J.D. Salinger is one of the most influential American authors, producing some of the most seminal literary works, including the famous novel, Catcher in the Rye. Even to this day, Catcher in the Rye remains a phenomenal hit, with a quarter of a million book sales, annually. In what comes as a spectacular surprise, it seems more of his books are due for publication, over the coming years.
Salinger was born and raised in Manhattan, and began exploring his craft whilst in secondary school, and commenced writing a series of short stories, many of which were successfully published by The New Yorker magazine.
The authors of J.D. Salinger’s biography have notified the world of intentions to release some of the man’s secret works, posthumously. According to David Shields and Shane Salerno, the writer’s of the soon-to-be released Salinger biography, there are more of Salinger’s intriguing works to come.
The pair’s biography scrutinizes Salinger’s life in minute detail, covering his experience during World War II, his very first marriage, and explores the inspirations for some of his notorious literature.
Salerno is a screenwriter for blockbuster titles, including Armageddon and Savages and is currently working on the sequel to James Cameron’s critically acclaimed film, Avatar. Salerno has actively courted a large number of companies in the entertainment industry, selling on the rights for feature films, book deals and television deals.
Unfortunately, following some of his greatest literary hits, Salinger became a recluse and his publications dwindled considerably. The writer’s desperate desire for privacy seemed to border on mania, as he became embroiled in a series of intense legal battles, the first of which was issued against a biographer for unauthorized publication of Hamilton’s JD Salinger: A Writer’s Life, during the 1980s; matters were worsened when, on separate occasions, his former partner and daughter penned memoirs, relating to his life, in the 1990s. Salinger died in 2010, a year after embarking upon yet another legal battle pitted against a fellow writer for copyright infringement of his most famous of works, Catcher in the Rye.
However, although Salinger refused to publish his efforts after 1965, this does not mean he simply refused to write. On the contrary, when questioned over his writing habits, Salinger admitted to writing nearly every day. But, could this mean that new books are due to be published in the future?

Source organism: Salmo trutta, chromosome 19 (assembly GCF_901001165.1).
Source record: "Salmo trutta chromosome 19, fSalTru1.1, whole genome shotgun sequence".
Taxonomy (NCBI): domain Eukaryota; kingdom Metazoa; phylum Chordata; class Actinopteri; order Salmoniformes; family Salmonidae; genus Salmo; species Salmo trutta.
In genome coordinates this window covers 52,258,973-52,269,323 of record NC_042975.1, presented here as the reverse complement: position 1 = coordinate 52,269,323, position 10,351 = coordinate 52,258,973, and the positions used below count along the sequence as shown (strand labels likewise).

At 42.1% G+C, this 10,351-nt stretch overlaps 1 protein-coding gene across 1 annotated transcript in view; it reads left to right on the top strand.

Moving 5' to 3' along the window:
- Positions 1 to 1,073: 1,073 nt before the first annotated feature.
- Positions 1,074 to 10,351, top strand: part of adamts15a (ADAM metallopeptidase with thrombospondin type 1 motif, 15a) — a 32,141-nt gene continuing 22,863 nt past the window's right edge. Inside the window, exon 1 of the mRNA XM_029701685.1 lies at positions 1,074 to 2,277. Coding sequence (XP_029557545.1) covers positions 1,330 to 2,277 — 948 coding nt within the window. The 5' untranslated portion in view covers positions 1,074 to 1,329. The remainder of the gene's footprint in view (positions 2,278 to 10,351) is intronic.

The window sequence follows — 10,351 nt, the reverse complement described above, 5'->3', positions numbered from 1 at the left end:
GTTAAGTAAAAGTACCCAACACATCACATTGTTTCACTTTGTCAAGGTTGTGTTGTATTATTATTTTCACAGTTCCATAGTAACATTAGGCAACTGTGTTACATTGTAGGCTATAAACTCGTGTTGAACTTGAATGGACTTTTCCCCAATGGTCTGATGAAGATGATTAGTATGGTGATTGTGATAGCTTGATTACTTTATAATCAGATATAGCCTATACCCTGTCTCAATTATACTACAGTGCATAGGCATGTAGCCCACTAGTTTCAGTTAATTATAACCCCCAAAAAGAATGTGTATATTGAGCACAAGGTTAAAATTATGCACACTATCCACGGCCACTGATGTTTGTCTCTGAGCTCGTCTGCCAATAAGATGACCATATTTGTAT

According to The New York Times, throughout their Salinger biography, Salerno and Shields maintain that a scheduled timetable for future, posthumous publications of his works was left by the great man, prior to his departure. Allegedly, these additional publications are due for release between the years of 2015 and 2020, and will include the following literary pieces:
- Five Glass family stories, centering around a group of fictional characters that have been included in a number of Salinger’s short stories
- An untitled novel, describing the story of a counterintelligence official during war-time
- A story about the Vedanta religious doctrine, which commends self-realization to understand reality
- An extension of the stories about Holden Caulfield, the lead character of Catcher in the Rye
- A novel about Salinger’s German wife, whom he married following World War II
It is alleged that Salinger’s war-time role molded his misanthropic outlook and tainted his perception of the world and its ideals; this, combined with his own tumultuous, adolescent experiences and contempt for his bourgeois family roots, is thought to have influenced his most famous character creation, Holden Caulfield. His seclusion from family and friends progressively worsened, which was then mirrored in his later writings.
However, it must be stressed, the two sources claiming new books to be on the horizon are both anonymous. What’s more, Salinger’s family members, who are involved in the estate’s affairs, have refused to cooperate with either Salerno or Shields, and are unwilling to engage in speculation over any prospective publications. Will we be seeing any new, future iterations of Salinger’s guarded works? Only time will tell.
By: James Fenner